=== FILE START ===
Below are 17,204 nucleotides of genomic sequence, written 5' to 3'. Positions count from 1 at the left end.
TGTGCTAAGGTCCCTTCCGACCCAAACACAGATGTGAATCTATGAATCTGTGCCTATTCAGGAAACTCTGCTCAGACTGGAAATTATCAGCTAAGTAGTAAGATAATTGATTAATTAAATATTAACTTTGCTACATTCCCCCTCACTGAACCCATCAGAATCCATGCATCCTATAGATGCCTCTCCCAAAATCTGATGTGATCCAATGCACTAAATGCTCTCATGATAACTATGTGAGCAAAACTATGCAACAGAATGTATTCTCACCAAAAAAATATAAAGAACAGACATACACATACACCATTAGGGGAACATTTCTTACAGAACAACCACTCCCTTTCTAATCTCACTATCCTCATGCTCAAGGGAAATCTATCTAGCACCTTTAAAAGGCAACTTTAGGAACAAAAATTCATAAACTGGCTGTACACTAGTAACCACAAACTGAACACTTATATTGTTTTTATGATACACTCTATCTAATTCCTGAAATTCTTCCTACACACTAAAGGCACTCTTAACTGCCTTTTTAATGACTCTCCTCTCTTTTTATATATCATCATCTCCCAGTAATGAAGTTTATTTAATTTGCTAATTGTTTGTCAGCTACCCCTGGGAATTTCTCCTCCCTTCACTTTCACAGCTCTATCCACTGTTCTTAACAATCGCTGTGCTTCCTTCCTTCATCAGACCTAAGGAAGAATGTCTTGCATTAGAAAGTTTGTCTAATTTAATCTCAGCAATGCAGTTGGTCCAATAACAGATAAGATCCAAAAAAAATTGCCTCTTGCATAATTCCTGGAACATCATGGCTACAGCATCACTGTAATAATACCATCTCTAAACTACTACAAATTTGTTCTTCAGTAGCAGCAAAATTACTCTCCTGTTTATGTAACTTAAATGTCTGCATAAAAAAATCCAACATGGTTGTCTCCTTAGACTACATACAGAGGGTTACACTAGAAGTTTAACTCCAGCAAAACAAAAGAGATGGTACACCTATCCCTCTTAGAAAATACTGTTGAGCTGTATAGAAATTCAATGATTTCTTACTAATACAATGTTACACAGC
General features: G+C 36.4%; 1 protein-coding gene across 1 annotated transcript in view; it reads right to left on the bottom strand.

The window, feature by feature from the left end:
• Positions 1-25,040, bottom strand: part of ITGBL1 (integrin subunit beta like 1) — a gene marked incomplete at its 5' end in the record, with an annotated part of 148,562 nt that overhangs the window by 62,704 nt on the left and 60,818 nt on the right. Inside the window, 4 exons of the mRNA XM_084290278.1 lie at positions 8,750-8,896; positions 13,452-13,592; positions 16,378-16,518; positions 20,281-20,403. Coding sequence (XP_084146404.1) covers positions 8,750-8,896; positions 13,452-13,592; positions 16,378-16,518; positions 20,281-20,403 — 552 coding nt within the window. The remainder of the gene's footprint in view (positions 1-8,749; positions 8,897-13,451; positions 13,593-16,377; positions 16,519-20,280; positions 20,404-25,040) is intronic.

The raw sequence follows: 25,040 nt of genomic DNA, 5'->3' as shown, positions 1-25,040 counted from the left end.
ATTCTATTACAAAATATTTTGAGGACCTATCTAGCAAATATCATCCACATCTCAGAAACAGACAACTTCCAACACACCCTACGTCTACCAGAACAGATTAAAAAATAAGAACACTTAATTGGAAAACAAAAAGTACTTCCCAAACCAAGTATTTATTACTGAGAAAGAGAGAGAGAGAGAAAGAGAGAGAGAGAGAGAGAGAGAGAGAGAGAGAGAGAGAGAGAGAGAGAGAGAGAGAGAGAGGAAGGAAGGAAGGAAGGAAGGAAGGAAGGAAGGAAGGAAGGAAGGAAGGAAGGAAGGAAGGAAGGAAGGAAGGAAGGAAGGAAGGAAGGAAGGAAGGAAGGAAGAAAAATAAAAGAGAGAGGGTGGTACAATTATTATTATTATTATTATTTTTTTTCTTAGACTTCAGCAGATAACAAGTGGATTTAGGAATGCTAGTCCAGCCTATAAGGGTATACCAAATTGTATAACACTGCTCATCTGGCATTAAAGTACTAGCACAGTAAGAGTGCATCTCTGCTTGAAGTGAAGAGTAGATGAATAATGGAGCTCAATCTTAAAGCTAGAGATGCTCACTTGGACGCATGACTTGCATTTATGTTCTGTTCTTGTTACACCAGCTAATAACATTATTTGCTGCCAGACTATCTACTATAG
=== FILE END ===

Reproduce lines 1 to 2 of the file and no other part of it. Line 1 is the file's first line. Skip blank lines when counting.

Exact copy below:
Below are 17,204 nucleotides of genomic sequence, written 5' to 3'. Positions count from 1 at the left end.
TGTGCTAAGGTCCCTTCCGACCCAAACACAGATGTGAATCTATGAATCTGTGCCTATTCAGGAAACTCTGCTCAGACTGGAAATTATCAGCTAAGTAGTAAGATAATTGATTAATTAAATATTAACTTTGCTACATTCCCCCTCACTGAACCCATCAGAATCCATGCATCCTATAGATGCCTCTCCCAAAATCTGATGTGATCCAATGCACTAAATGCTCTCATGATAACTATGTGAGCAAAACTATGCAACAGAATGTATTCTCACCAAAAAAATATAAAGAACAGACATACACATACACCATTAGGGGAACATTTCTTACAGAACAACCACTCCCTTTCTAATCTCACTATCCTCATGCTCAAGGGAAATCTATCTAGCACCTTTAAAAGGCAACTTTAGGAACAAAAATTCATAAACTGGCTGTACACTAGTAACCACAAACTGAACACTTATATTGTTTTTATGATACACTCTATCTAATTCCTGAAATTCTTCCTACACACTAAAGGCACTCTTAACTGCCTTTTTAATGACTCTCCTCTCTTTTTATATATCATCATCTCCCAGTAATGAAGTTTATTTAATTTGCTAATTGTTTGTCAGCTACCCCTGGGAATTTCTCCTCCCTTCACTTTCACAGCTCTATCCACTGTTCTTAACAATCGCTGTGCTTCCTTCCTTCATCAGACCTAAGGAAGAATGTCTTGCATTAGAAAGTTTGTCTAATTTAATCTCAGCAATGCAGTTGGTCCAATAACAGATAAGATCCAAAAAAAATTGCCTCTTGCATAATTCCTGGAACATCATGGCTACAGCATCACTGTAATAATACCATCTCTAAACTACTACAAATTTGTTCTTCAGTAGCAGCAAAATTACTCTCCTGTTTATGTAACTTAAATGTCTGCATAAAAAAATCCAACATGGTTGTCTCCTTAGACTACATACAGAGGGTTACACTAGAAGTTTAACTCCAGCAAAACAAAAGAGATGGTACACCTATCCCTCTTAGAAAATACTGTTGAGCTGTATAGAAATTCAATGATTTCTTACTAATACAATGTTACACAGC